Martin Dusinberre teaches at the University of Zurich. His research focuses on the history of Japan’s engagement with the Pacific world from the mid-19th to mid-20th centuries. In the last decade he has published on the history of transpacific migration, shipping, sugar plantation labour and Japanese conceptions of the ‘Pacific age’. He is currently completing his second monograph, on the constitution of ‘the’ archive in an age of global history. He has co-edited special issues of The Journal of Global History (2016), Historische Anthropologie (2019) and the Historical Journal (2021), and since 2020 he has been on the Editorial Board of Past & Present.
James Jack is an American Asian artist based in Japan who engages layered histories of place to achieve positive change through community-led initiatives. His works have been exhibited at Honolulu Museum of Art, Setouchi International Art Festival, Busan Biennale Sea Art Festival, Tokyo Metropolitan Museum of Art, Centre for Contemporary Art Singapore, and writings by him appear in publications by Shima, Art & Society Research Center Tokyo, The Contemporary Museum of Hawai‘i, Blum & Poe Gallery and Satoshi Koyama Gallery. He was a Crown Prince Akihito Scholar, artist fellow at Social Art Lab in Fukuoka, Georgette Chen Fellow and completed a doctorate at Tokyo University of the Arts.
Work produced with DOCUMENT: A short history of losing access to the Sea / Rhizomatic Thinking / Repairing Nets of Knowledge
Hilmi Johandi works primarily with painting and has seen developing an expanded field of the medium to dwell with drawing, video, digital imaging and installation. He revises images from film, archival footage and photographs into a fragmented montage that hints at the social effects of rapid development. Beyond the reflection of nostalgia in Hilmi's work is a subtle portrayal of a society that encourages the viewer to critically rethink existing historical narratives, within the context of Singapore and Southeast Asia.
Trained in History and Asian studies, Anthony Medrano teaches ocean-related modules in the Environmental Studies program at Yale-NUS College. In line with his teaching and advising, his research interests center around the history and legacy of human interactions with marine environments in South and Southeast Asia. He has a particular affection for fish—and the study of fish—as archive, story, image, art, science, technology, and culture. Prior to joining Yale-NUS College, he was a Ziff Environmental Fellow at Harvard University. He is completing his first book manuscript titled The Edible Ocean: Science, Industry, and the Rise of Urban Southeast Asia, which is under contract with Yale University Press.
Collier Nogues writes at the intersection of digital and documentary poetics, with an emphasis on making connections across decolonization and demilitarization movements in the U.S. and in the Pacific. Her poetry collections are the hybrid print/interactive The Ground I Stand On Is Not My Ground (Drunken Boat, 2015) and On the Other Side, Blue (Four Way, 2011). Her work has been supported by fellowships from the MacDowell Colony, the Ucross Foundation, Vermont Studio Center, and Lingnan University, and her writing has appeared in Jacket2, ASAP/J, The Volta, At Length, Jubilat, Pleiades, Massachusetts Review, the Academy of American Poets’ Poem-A-Day Project, and elsewhere. Collier holds a PhD from the University of Hong Kong and an MFA from the University of California, Irvine. She teaches creative writing at the University of Hong Kong and edits poetry for Juked.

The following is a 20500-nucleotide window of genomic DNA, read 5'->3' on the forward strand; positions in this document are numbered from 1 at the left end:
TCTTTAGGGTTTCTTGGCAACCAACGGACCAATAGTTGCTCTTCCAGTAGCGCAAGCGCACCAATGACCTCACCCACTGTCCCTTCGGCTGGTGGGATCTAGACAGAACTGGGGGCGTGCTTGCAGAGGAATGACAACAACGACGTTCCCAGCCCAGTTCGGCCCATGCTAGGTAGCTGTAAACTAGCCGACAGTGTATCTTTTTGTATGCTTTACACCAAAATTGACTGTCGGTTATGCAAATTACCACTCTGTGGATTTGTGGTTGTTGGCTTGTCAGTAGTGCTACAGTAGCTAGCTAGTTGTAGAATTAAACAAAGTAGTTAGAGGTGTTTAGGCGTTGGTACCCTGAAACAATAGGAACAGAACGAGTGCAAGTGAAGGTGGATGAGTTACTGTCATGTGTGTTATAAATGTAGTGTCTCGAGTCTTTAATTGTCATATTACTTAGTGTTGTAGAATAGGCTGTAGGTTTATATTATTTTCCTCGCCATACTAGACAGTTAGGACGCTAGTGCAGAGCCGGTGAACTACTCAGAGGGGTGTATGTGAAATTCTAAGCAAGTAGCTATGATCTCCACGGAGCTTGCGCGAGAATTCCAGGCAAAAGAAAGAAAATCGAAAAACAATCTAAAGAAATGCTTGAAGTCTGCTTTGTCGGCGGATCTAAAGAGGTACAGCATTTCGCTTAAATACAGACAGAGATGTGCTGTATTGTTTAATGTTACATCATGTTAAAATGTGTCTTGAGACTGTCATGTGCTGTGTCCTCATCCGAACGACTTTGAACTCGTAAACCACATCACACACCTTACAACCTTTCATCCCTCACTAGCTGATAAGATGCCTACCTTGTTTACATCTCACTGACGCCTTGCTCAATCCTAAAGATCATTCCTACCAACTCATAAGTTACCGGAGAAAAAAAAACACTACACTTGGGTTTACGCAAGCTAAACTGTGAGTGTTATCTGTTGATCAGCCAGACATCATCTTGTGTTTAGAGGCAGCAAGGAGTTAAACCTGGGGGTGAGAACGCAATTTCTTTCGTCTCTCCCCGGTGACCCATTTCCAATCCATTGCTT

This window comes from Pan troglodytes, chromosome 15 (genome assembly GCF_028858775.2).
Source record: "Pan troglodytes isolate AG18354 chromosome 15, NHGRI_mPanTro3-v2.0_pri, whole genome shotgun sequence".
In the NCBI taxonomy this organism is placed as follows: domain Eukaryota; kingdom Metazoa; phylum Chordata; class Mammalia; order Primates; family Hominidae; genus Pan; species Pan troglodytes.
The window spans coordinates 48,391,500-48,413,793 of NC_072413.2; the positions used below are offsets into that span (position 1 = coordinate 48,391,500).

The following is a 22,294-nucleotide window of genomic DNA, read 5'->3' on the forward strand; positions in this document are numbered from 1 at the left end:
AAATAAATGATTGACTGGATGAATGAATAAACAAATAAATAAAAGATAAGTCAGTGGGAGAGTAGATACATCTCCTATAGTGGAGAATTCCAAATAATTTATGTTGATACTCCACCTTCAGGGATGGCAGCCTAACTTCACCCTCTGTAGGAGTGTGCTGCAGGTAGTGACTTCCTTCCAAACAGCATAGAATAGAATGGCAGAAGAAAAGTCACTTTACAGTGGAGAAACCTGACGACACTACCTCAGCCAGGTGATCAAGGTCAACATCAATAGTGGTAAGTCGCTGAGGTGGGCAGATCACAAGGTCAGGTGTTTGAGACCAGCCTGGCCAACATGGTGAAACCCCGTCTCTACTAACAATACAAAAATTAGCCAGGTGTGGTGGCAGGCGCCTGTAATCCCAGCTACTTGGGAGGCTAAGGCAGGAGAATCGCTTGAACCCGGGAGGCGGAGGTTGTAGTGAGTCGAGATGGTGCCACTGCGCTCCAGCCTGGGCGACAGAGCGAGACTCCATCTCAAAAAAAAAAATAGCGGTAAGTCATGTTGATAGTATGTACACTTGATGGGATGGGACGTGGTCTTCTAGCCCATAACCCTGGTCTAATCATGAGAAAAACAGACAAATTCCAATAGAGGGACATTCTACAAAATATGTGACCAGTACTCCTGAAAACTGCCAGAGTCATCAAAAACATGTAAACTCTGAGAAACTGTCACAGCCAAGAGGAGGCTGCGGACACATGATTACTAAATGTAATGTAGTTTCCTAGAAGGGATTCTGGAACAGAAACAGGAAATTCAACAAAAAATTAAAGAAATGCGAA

Siddharta Perez is a curator. Their practice is parented by independent communities in Manila and the regions surrounding the Philippines, chiselled by museum employment and softened by peers who, like them, contend with oblique prompts on public histories and think about the rehabilitation of personal legacies. Sidd is currently affiliated with the National University of Singapore Museum where she facilitates the circulation, education and other curatorial expressions of contemporary projects and the Museum's Southeast Asia Collection.
Aki Sasamoto works in sculpture, performance, video, and more. In her installation/performance works, Aki moves and talks inside the careful arrangements of sculpturally altered objects, activating bizarre emotions behind daily life. Her works appear in gallery spaces, theater spaces, and odd sites. Her works were shown at SculptureCenter, the Kitchen, Chocolate Factory Theater, Whitney Biennial 2010, MOMA-PS1, New York; National Museum of Art-Osaka, Yokohama Triennale 2008, Japan; Gwangju Biennial 2012, South Korea; Shanghai Biennale 2016, China; Kochi-Muziris Biennale 2016, India.
Naoko Shimazu is Professor of Humanities (History) and Associate Dean of Faculty at Yale-NUS College, and Professor at the Asia Research Institute, National University of Singapore. Her major publications include Imagining Japan in Post-war East Asia (co-editor, Routledge, 2013), Japanese Society at War: Death, Memory and the Russo-Japanese War (Cambridge University Press, 2009), Nationalisms in Japan (editor, Routledge, 2006), Japan, Race and Equality: Racial Equality Proposal of 1919 (Routledge, 1998). She is currently working on the cultural history of diplomacy, focusing on the Bandung Conference of 1955, as well as exploring methodological issues.
Lawrence Lacambra Ypil is a poet and essayist whose work explores the intersection of text and image, and the role of material culture in the construction of cultural identity.In 2020, he was a finalist for the Lambda Literary Awards and on the longlist for The Believer Book Awards for The Experiment of the Tropics. His first book, The Highest Hiding Place received the Madrigal-Gonzalez best first book award. Lawrence has received MFAs from Washington University in St. Louis and from the Nonfiction Writing Program of the University of Iowa. He teaches creative writing at Yale-NUS College.